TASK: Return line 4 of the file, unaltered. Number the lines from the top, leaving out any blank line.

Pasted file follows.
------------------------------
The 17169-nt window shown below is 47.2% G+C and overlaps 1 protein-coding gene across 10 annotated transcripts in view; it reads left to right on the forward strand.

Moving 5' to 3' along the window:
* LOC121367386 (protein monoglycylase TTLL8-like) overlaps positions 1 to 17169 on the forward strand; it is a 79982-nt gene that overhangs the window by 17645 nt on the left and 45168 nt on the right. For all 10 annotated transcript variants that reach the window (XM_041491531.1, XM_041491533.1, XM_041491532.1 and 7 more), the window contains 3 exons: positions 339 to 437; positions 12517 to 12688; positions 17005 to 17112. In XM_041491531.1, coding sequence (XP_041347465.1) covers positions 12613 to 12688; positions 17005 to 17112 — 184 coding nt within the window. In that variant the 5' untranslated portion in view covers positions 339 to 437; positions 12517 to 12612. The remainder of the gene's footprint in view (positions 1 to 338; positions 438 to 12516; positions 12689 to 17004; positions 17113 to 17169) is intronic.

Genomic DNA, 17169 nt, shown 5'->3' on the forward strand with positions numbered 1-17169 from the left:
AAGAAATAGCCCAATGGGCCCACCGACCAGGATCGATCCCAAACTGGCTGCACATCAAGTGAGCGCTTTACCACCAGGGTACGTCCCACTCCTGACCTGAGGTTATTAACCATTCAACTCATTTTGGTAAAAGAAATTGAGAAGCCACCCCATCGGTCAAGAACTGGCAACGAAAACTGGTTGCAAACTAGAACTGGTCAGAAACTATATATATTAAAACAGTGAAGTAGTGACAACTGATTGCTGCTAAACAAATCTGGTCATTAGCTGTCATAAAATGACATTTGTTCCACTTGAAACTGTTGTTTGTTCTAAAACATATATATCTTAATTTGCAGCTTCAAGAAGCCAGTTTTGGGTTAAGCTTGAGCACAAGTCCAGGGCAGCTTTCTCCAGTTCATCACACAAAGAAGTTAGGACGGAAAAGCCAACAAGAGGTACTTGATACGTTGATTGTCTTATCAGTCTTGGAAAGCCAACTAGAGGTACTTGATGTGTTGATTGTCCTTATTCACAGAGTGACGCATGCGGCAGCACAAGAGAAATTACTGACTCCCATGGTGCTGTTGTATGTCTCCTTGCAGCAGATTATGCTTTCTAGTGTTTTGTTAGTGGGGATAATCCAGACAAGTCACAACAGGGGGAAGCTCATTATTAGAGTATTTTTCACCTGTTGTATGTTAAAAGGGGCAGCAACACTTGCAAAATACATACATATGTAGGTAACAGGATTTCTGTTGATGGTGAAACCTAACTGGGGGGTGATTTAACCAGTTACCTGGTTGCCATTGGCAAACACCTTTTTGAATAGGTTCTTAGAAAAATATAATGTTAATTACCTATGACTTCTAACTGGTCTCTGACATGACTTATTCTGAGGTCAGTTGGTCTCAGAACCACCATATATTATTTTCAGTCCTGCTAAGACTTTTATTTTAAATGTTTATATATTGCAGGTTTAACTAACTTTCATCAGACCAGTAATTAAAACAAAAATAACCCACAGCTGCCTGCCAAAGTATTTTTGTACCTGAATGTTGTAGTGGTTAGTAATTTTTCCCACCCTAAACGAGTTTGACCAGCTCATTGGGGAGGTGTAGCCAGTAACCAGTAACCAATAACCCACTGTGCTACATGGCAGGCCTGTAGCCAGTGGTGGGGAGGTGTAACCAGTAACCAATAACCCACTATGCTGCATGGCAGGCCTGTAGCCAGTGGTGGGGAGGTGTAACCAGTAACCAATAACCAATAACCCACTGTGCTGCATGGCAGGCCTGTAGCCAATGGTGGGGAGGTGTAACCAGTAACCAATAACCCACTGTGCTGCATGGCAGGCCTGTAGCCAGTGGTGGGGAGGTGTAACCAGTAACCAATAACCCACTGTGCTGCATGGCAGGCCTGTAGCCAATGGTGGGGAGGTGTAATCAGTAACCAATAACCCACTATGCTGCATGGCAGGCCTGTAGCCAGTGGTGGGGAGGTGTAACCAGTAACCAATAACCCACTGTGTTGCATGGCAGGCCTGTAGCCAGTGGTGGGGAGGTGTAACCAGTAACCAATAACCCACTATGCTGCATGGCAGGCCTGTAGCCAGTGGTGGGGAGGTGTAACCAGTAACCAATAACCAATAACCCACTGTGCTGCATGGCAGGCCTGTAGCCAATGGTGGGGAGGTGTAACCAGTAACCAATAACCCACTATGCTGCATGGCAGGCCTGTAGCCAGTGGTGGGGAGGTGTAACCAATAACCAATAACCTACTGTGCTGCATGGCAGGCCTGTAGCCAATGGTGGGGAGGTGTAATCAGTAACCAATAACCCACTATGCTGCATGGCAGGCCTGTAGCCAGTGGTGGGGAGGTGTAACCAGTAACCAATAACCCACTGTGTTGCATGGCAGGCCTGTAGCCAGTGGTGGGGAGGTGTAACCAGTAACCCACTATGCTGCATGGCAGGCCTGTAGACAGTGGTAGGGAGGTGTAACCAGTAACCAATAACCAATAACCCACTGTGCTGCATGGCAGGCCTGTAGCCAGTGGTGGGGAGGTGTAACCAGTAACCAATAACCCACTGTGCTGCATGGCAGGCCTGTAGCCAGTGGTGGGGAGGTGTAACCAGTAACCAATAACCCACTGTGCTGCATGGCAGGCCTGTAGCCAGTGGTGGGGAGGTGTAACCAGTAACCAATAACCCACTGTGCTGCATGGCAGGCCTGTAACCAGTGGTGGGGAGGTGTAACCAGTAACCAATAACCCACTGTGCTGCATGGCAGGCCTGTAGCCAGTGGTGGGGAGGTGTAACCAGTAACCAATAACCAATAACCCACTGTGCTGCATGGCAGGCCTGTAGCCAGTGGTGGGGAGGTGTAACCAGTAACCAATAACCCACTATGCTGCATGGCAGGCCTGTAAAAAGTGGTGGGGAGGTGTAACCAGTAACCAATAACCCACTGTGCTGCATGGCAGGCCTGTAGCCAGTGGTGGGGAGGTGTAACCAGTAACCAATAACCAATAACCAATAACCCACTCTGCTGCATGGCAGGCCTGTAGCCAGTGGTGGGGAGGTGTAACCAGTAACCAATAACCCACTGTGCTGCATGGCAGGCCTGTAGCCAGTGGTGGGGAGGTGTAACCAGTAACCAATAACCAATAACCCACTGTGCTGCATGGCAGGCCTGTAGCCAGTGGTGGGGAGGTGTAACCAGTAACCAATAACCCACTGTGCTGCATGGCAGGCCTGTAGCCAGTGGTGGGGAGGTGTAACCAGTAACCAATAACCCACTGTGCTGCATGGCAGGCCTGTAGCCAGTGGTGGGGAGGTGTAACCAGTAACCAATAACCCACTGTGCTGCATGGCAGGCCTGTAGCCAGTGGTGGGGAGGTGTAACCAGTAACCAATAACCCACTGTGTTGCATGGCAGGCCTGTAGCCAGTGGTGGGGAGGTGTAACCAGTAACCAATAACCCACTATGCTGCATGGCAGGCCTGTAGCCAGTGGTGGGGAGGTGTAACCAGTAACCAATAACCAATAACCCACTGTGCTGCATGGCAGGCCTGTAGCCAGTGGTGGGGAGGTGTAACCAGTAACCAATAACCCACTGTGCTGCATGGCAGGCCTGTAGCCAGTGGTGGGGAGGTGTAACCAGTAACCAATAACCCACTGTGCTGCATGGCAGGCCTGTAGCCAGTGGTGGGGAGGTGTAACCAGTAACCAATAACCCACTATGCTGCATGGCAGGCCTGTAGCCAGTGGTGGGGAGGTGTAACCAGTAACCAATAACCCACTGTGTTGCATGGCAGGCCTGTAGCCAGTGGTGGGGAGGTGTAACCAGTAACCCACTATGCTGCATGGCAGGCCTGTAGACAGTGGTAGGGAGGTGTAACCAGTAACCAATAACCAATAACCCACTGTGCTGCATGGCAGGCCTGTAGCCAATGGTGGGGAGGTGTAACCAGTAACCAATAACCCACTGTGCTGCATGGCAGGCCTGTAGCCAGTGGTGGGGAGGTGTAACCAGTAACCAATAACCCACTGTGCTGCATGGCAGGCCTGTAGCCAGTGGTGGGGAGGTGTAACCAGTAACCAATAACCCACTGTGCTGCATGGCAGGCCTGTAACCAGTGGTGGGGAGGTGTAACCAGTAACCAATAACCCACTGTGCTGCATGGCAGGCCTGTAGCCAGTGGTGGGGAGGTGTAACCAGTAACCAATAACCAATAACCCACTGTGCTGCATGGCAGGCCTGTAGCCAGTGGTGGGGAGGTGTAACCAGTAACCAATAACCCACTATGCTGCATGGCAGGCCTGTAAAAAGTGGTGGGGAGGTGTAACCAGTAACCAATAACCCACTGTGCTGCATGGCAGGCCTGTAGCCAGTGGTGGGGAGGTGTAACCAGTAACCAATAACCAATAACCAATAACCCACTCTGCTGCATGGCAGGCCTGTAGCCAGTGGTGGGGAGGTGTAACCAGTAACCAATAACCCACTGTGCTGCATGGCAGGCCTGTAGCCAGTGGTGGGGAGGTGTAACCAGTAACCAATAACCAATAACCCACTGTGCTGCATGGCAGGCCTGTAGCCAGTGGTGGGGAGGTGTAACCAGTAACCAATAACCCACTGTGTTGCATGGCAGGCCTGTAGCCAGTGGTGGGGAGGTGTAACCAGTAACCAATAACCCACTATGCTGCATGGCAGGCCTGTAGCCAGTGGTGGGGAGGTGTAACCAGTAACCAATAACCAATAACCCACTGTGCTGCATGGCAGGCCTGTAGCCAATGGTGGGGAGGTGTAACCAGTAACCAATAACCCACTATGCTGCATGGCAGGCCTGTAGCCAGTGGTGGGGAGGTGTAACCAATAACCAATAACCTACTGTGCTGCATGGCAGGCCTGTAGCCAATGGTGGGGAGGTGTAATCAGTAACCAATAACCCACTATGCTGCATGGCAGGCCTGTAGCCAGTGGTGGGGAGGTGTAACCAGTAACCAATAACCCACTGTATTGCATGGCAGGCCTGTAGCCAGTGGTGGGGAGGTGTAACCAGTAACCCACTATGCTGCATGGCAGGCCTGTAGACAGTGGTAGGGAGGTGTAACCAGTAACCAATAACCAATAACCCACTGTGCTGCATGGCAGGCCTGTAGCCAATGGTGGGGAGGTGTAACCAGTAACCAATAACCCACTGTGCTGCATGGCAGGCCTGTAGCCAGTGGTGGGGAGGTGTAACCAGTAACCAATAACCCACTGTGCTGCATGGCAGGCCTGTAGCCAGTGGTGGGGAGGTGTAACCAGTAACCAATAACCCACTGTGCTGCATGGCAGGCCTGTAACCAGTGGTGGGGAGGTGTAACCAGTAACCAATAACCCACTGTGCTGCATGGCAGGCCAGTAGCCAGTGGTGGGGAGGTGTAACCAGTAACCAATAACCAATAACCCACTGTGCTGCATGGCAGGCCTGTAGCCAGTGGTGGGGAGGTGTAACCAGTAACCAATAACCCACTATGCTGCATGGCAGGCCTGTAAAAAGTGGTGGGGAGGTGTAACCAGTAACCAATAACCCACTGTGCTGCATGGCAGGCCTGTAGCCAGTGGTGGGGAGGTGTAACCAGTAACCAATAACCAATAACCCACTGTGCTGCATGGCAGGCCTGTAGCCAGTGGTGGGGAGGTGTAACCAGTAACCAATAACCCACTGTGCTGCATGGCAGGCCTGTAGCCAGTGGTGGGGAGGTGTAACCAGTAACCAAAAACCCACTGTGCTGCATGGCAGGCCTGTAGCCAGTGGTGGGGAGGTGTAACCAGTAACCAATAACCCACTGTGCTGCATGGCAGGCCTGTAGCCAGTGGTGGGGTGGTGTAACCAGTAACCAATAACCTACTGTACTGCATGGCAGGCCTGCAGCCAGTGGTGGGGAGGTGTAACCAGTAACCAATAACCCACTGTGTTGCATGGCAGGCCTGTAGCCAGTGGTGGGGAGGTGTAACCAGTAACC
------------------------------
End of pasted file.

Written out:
Genomic DNA, 17169 nt, shown 5'->3' on the forward strand with positions numbered 1-17169 from the left: